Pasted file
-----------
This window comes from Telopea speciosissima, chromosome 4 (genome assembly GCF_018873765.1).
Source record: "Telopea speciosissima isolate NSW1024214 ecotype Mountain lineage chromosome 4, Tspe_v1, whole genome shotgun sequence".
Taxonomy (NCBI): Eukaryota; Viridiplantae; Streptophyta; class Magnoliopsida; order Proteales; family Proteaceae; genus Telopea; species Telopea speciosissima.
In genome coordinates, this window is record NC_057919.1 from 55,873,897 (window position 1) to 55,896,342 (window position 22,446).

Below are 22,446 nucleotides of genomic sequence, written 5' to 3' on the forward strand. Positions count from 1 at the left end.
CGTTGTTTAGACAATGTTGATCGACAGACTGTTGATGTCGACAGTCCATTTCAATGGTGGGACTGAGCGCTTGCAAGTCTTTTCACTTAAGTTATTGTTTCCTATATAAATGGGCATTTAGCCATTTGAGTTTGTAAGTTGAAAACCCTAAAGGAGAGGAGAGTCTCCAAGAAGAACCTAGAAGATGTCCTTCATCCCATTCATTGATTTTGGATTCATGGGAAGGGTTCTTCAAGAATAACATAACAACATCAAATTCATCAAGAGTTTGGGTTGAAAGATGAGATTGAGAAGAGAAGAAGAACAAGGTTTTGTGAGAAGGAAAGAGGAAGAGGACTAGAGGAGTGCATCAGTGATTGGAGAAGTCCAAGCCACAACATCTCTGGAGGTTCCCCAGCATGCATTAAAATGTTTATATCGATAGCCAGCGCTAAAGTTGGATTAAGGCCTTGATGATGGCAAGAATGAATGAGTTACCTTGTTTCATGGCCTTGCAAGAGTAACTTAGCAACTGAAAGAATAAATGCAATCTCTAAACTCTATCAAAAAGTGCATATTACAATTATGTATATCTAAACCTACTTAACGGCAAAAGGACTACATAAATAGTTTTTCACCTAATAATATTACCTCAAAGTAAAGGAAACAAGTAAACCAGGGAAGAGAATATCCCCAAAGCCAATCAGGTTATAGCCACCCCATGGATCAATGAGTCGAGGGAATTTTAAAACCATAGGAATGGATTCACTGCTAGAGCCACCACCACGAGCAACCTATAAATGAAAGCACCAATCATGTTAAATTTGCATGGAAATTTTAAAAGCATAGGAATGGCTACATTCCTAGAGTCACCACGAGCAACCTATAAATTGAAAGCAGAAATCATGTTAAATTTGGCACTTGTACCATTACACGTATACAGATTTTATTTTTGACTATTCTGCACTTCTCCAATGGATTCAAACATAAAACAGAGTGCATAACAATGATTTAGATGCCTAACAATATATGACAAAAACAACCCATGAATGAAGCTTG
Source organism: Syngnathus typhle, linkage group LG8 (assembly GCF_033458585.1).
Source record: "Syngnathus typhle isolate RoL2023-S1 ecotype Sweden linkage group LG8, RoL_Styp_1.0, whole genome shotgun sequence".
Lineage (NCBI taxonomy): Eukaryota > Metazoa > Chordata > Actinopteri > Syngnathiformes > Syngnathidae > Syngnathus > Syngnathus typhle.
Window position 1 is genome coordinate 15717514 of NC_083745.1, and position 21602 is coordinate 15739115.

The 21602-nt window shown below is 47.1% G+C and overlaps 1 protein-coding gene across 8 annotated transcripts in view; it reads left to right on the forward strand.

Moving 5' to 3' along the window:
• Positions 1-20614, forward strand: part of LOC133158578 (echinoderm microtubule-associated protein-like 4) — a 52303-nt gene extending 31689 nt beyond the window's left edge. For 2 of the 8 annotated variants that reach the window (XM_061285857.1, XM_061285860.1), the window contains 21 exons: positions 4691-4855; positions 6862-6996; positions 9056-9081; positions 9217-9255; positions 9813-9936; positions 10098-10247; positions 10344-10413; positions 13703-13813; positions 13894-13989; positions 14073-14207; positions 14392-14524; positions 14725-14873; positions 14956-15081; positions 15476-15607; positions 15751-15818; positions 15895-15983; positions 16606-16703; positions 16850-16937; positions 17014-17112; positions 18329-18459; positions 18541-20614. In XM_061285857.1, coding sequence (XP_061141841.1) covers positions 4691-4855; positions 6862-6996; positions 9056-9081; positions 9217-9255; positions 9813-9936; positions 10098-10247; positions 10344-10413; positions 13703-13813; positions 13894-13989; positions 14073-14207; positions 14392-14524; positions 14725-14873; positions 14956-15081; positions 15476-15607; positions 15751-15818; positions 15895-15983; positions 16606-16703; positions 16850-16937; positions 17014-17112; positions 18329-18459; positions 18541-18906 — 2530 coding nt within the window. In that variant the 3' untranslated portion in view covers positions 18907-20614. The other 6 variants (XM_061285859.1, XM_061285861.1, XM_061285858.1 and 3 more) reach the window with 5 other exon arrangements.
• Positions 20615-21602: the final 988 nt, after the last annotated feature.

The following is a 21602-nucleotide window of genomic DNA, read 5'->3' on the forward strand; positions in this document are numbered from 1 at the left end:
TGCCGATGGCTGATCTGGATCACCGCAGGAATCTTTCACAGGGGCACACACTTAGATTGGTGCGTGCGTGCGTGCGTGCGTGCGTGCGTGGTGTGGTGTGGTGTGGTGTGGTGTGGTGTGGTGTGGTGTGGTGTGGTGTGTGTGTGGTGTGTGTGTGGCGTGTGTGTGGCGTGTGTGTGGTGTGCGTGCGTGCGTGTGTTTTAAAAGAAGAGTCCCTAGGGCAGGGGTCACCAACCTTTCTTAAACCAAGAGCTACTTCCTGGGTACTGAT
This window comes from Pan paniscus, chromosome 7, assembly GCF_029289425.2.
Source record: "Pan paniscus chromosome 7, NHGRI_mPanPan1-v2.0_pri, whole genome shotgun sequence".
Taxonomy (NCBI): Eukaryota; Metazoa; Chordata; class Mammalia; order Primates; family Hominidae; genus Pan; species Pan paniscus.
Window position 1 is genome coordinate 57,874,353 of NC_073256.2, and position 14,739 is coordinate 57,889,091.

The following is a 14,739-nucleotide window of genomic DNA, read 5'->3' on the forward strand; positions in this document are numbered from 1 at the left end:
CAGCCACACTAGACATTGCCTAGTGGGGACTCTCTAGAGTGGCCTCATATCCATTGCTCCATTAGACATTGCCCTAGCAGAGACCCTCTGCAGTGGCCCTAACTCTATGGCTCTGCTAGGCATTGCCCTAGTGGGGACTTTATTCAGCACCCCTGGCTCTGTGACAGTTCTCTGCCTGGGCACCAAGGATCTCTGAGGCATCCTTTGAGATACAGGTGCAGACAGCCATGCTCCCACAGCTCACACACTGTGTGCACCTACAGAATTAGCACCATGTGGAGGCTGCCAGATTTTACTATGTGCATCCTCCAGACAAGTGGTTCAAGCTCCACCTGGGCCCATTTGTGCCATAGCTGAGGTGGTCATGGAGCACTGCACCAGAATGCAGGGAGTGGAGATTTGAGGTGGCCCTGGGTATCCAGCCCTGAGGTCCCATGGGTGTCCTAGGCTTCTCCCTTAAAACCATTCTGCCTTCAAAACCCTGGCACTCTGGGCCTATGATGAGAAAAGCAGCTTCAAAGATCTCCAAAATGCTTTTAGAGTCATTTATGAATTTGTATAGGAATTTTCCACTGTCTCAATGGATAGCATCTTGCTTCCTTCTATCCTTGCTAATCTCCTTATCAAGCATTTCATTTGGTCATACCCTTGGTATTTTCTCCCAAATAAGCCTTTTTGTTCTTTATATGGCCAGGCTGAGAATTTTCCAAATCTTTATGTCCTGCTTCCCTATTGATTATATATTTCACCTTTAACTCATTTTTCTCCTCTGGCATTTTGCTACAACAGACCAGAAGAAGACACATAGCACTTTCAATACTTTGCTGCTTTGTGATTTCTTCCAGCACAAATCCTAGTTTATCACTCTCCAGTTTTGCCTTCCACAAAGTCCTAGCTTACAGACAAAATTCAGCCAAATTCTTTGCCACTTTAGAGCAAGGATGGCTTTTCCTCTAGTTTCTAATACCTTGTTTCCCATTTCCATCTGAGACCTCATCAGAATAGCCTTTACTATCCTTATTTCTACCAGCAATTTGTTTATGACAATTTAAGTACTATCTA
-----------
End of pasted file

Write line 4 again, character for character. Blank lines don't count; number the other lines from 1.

In genome coordinates, this window is record NC_057919.1 from 55,873,897 (window position 1) to 55,896,342 (window position 22,446).